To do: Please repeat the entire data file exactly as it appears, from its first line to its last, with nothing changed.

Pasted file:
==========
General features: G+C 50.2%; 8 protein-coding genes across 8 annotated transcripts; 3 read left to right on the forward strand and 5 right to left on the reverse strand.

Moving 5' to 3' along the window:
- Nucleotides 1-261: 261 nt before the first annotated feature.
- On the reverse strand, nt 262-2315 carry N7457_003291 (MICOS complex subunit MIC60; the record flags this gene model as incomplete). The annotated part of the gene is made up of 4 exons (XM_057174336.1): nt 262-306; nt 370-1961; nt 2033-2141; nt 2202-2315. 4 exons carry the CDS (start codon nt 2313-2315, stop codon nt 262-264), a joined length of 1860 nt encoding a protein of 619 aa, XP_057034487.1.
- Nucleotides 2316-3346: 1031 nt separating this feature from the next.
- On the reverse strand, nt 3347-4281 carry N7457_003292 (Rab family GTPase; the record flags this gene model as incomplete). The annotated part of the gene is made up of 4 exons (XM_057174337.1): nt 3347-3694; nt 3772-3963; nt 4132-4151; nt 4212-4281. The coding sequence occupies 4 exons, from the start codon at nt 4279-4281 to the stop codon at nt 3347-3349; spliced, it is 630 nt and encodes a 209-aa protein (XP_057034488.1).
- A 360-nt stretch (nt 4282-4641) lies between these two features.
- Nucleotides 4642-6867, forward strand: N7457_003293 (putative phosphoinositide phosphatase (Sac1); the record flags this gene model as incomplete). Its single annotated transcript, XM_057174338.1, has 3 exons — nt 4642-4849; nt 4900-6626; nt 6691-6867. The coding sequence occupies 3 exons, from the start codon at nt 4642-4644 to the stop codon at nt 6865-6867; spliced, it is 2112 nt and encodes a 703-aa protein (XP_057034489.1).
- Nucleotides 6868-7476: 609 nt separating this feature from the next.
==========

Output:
General features: G+C 50.2%; 8 protein-coding genes across 8 annotated transcripts; 3 read left to right on the forward strand and 5 right to left on the reverse strand.

Moving 5' to 3' along the window:
- Nucleotides 1-261: 261 nt before the first annotated feature.
- On the reverse strand, nt 262-2315 carry N7457_003291 (MICOS complex subunit MIC60; the record flags this gene model as incomplete). The annotated part of the gene is made up of 4 exons (XM_057174336.1): nt 262-306; nt 370-1961; nt 2033-2141; nt 2202-2315. 4 exons carry the CDS (start codon nt 2313-2315, stop codon nt 262-264), a joined length of 1860 nt encoding a protein of 619 aa, XP_057034487.1.
- Nucleotides 2316-3346: 1031 nt separating this feature from the next.
- On the reverse strand, nt 3347-4281 carry N7457_003292 (Rab family GTPase; the record flags this gene model as incomplete). The annotated part of the gene is made up of 4 exons (XM_057174337.1): nt 3347-3694; nt 3772-3963; nt 4132-4151; nt 4212-4281. The coding sequence occupies 4 exons, from the start codon at nt 4279-4281 to the stop codon at nt 3347-3349; spliced, it is 630 nt and encodes a 209-aa protein (XP_057034488.1).
- A 360-nt stretch (nt 4282-4641) lies between these two features.
- Nucleotides 4642-6867, forward strand: N7457_003293 (putative phosphoinositide phosphatase (Sac1); the record flags this gene model as incomplete). Its single annotated transcript, XM_057174338.1, has 3 exons — nt 4642-4849; nt 4900-6626; nt 6691-6867. The coding sequence occupies 3 exons, from the start codon at nt 4642-4644 to the stop codon at nt 6865-6867; spliced, it is 2112 nt and encodes a 703-aa protein (XP_057034489.1).
- Nucleotides 6868-7476: 609 nt separating this feature from the next.